You can then tell the operating system that the program is executable with
chmod +x nameofprogram
If the java programs require something more complicated than just being
able to run the python parts as executables, then you'll probably need to
provide more information for anyone to be able to help you.
|python how to build an executable with ffmpeg and lame|
See this wikipedia List of installation software.
I have used Install4j (costs $2K) and IzPack (free); both require the JVM,
and a few days each of testing and experimentation. There are other options
that don't appear to require JVM.
While your current target is OSX, if you are considering multi-platform it
is well worth testing on Linux and Windows from the start.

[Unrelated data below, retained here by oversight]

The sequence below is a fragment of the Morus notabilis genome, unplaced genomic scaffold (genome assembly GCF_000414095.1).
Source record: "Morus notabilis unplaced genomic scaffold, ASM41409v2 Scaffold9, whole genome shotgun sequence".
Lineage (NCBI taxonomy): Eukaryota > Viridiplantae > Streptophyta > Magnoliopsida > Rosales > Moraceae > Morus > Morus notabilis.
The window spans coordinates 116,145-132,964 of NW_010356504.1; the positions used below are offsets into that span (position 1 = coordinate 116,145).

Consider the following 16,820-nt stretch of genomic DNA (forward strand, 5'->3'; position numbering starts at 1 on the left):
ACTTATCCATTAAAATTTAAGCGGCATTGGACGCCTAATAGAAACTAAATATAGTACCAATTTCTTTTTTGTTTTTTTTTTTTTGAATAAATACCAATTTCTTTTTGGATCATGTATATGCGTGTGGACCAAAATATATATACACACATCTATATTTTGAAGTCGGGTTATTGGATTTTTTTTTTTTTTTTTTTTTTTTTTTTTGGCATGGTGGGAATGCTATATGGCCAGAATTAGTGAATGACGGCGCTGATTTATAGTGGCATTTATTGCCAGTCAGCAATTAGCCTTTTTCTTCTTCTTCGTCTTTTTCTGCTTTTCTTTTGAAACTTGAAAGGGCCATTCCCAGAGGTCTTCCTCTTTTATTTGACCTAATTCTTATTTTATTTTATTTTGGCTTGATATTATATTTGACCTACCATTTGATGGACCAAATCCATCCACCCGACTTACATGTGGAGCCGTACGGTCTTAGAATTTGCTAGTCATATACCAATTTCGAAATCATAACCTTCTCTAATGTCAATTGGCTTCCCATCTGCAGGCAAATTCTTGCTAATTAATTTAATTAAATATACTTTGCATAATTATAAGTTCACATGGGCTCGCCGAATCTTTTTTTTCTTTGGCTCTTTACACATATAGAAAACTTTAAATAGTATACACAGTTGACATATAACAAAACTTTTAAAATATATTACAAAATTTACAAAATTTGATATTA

How to go about it? Build up a sample installation, then use the tool to
bundle it up and install on the target machine. And test, test, test.
Spend some time thinking about what kind of future change you want to
support (that's where the multi platform bit helps), and what minimum OS
version and machine config you require.
Finally: make sure you are complying with the licenses of both ffmpeg and
lame, and the tool you us
|Make a python program with PySide an executable|
You are missing a DLL. The DLL in question can be (at least formerly)
obtained from Microsoft by downloading their free compiler package.
Alternatively, ensure that this process has the right paths set to find the
DLL in question.
|How to turn Python program into executable file|
Here are a few options:
Platypus is not Python-specific. It lets you wrap a simple GUI around a
command line tool.
py2app is Python-specific and a good choice if you have a GUI, or need to
run in the background.
PyInstaller is similar to py2app but cross-platform; I've never used it, so
I don't know how well it works.
The right choice depends on what your program does; who is the expected